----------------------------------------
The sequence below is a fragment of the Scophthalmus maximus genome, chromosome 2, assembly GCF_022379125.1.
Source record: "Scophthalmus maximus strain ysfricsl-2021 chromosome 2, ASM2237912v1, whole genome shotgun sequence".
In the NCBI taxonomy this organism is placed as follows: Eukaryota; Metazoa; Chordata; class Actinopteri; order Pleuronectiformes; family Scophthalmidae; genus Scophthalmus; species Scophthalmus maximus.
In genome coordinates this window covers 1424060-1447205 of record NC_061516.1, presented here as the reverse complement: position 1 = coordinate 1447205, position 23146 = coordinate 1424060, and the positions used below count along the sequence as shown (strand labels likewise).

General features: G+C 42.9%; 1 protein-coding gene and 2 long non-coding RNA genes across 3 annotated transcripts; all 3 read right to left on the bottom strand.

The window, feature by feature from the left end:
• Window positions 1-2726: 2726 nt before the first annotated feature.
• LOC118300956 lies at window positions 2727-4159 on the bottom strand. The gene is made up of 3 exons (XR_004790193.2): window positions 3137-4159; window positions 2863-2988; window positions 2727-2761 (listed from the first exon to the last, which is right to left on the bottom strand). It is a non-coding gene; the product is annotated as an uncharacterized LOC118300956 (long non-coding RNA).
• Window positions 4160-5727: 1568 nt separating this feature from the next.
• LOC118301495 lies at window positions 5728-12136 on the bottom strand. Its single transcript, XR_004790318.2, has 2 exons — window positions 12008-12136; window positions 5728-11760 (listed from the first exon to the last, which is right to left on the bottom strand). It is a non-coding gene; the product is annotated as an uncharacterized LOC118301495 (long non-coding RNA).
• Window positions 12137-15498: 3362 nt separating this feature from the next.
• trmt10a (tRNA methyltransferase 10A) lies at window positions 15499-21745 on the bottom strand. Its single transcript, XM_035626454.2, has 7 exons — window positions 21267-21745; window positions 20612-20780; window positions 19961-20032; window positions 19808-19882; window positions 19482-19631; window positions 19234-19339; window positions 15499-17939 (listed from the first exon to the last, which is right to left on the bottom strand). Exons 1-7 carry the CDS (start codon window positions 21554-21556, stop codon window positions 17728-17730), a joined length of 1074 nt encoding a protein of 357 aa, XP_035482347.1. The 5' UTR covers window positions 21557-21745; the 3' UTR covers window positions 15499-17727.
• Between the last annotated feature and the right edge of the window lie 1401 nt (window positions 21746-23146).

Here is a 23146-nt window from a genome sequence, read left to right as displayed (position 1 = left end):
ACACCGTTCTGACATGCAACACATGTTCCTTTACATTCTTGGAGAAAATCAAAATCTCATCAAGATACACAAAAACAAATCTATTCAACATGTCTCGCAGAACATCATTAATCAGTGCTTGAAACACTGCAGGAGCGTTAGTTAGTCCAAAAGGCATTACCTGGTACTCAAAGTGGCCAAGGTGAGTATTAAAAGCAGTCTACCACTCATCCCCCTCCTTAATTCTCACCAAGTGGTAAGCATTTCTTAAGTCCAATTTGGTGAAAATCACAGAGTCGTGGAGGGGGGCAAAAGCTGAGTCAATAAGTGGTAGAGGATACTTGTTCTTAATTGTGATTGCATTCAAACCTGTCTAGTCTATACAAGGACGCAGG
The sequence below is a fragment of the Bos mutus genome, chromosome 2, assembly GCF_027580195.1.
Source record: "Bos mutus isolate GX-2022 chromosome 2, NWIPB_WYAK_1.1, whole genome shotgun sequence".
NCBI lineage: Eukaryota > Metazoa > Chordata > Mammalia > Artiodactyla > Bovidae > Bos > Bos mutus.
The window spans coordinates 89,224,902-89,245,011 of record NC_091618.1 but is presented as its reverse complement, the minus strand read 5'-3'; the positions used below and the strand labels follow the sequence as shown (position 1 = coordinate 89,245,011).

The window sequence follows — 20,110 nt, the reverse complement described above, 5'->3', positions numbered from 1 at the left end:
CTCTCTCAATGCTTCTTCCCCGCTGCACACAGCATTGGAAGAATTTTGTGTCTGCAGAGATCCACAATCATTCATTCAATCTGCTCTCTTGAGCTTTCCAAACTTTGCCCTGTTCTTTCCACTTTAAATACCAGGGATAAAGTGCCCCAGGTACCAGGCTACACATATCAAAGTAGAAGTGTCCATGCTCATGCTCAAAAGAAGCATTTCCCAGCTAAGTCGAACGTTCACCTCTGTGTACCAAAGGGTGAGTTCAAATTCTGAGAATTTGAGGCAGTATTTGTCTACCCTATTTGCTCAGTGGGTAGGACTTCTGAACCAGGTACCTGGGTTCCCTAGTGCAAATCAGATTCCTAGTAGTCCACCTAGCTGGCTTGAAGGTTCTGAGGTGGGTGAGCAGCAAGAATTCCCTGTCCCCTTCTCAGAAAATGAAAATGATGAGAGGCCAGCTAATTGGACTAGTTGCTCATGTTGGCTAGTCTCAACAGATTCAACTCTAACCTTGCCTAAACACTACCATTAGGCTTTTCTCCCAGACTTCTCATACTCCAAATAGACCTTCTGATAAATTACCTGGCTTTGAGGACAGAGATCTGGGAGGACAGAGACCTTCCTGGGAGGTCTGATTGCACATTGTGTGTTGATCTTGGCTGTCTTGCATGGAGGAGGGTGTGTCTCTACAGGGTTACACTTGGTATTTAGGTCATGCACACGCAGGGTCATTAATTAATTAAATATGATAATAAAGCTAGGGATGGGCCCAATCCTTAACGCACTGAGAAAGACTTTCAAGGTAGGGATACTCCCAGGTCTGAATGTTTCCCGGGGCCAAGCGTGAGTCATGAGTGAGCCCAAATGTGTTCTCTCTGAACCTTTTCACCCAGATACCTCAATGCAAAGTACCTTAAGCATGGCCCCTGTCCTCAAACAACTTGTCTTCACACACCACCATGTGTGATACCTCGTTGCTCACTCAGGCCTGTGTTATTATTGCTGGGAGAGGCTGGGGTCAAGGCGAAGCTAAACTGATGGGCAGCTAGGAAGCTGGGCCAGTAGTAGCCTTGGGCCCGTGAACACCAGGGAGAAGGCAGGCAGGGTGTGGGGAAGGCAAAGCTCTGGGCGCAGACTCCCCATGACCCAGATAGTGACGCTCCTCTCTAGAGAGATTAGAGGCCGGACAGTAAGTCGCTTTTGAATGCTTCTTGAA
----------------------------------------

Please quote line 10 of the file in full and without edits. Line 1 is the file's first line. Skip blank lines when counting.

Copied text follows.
• LOC118301495 lies at window positions 5728-12136 on the bottom strand. Its single transcript, XR_004790318.2, has 2 exons — window positions 12008-12136; window positions 5728-11760 (listed from the first exon to the last, which is right to left on the bottom strand). It is a non-coding gene; the product is annotated as an uncharacterized LOC118301495 (long non-coding RNA).